Increased confidence to find creative solutions
Knowing how to identify which barriers will impede your progress
Being able to identify which stressors trigger your negative emotions (e.g., sadness, anger)
Knowing how to manage these emotions when they arise
Confidence that you can handle problems that you face
The ability to accept life problems that can’t be solved
Having a systematic approach on how to deal with life’s problems
Reduced avoidance and increased action-taking
The development of patience (realizing that not all problems have a “quick fix”)
Having a toolbox of strategies to solve the problems you face
As you can see, there are numerous benefits to engaging in problem-solving therapy that may extend into all areas of your life.
While other forms of psychotherapy such as cognitive-behavioral therapy may be helpful for dealing with negative thoughts, problem-solving therapy is ideal if you are struggling with life problems and stressors and you don’t feel well equipped with the necessary tools and strategies to solve your problems.
Research on Problem Solving Therapy
In order to understand whether problem-solving therapy might be effective for you, it’s helpful to consider the relevant research evidence.
In general, there is research evidence supporting the use of problem-solving therapy for issues related to major depressive disorder, generalized anxiety disorder, some personality disorders, poor quality of life due to illness such as cancer or diabetes, suicidal ideation, and emotional distress.
Meta-Analysis of 31 Studies
In a meta-analysis of 31 studies that examined the efficacy of problem-solving therapy among 2895 participants, it was shown that problem-solving therapy was more effective than no treatment at all, treatment as usual, and attention placebo. However, it was not found to be more effective than bona fide treatments that were offered as part of the original studies.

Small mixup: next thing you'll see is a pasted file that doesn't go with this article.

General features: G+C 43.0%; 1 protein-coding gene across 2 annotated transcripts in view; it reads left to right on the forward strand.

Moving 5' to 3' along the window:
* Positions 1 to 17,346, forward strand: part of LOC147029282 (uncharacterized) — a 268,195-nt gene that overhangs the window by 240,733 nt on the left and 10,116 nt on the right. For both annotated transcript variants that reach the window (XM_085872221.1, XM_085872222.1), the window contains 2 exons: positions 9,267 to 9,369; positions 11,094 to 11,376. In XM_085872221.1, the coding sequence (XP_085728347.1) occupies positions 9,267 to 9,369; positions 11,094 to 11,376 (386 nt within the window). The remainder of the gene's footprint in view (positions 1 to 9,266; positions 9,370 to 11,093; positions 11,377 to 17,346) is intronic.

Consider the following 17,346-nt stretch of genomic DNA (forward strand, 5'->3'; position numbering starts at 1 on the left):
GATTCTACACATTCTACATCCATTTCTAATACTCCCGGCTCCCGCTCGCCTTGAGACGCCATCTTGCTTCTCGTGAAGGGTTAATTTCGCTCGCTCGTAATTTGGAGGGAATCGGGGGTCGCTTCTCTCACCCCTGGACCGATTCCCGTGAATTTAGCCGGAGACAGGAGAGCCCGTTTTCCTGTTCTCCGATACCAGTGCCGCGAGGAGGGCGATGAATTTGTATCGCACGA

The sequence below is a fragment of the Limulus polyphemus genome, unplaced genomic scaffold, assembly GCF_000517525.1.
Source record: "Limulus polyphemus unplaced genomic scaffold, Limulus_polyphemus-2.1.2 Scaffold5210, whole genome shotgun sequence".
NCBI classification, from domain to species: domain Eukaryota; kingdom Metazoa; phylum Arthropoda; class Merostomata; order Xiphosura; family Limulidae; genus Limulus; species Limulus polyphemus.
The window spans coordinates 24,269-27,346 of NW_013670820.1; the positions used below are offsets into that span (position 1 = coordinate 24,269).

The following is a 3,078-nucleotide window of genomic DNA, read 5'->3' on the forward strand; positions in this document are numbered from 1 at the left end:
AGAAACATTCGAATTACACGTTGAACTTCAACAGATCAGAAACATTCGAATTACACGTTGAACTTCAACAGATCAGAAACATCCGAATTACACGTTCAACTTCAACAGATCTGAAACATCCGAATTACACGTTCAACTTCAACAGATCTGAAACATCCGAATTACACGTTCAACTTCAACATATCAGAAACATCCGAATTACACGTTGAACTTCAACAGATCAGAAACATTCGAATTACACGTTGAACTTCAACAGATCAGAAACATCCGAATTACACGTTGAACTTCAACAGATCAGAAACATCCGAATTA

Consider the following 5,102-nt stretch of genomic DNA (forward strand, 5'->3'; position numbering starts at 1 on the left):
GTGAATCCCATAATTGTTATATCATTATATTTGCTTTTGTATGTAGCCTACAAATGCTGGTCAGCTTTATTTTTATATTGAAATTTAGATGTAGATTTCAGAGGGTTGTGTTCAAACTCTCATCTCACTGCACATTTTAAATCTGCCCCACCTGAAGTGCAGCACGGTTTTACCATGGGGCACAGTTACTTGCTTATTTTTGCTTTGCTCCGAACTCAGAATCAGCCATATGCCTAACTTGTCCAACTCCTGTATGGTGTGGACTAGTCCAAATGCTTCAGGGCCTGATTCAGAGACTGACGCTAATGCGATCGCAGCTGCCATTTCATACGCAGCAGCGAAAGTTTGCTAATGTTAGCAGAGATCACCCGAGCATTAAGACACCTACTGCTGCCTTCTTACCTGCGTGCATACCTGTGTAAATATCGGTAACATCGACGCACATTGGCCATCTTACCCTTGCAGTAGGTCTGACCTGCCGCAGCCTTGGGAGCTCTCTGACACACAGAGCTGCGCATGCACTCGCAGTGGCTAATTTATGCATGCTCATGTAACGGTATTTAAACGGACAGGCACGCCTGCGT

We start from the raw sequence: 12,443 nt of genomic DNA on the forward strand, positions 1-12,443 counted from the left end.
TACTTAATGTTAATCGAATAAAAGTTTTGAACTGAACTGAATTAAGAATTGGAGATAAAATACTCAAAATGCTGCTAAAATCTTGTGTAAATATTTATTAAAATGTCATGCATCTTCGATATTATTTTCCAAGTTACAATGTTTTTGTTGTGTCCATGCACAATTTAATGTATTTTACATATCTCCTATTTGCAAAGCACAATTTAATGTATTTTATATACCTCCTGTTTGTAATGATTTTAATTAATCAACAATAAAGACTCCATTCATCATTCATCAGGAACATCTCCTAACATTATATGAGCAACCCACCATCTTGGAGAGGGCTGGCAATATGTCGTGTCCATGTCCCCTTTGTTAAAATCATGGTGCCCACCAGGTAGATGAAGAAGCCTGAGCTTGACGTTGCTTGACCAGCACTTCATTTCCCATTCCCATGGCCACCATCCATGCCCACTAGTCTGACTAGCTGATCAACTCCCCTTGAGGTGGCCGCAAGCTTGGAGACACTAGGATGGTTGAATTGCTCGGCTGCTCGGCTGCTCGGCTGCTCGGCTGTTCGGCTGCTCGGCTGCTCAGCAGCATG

In addition, the researchers discovered that there were some factors that influence the effectiveness of problem-solving therapy. These included whether the therapy involved a component of problem orientation training and also whether there was homework assigned to participants.
This suggests that the best format for problem-solving therapy will involve teaching you how to view problems as challenges to be overcome so that when you face new problems outside of therapy, you feel equipped to face them rather than avoid them.
This also suggests that practical exercises, like the ones done during homework, are critical for allowing you to practice strategies so that they have a lasting impact.
Meta-Analysis of Problem Solving Therapy for Depression
In another meta-analysis of 21 studies using problem-solving therapy for depression, it was shown that problem-solving therapy was as effective as other psychosocial therapies and also as effective as antidepressant medication. It was also shown to be more effective than no treatment at all as well as an attention control.
Once again, it was determined that problem-solving therapy was more effective when it included training in having a positive problem orientation. In other words, it was very important that when therapy was complete, you had a mindset that you would be able to solve your problems in the future.
By Arlin Cuncic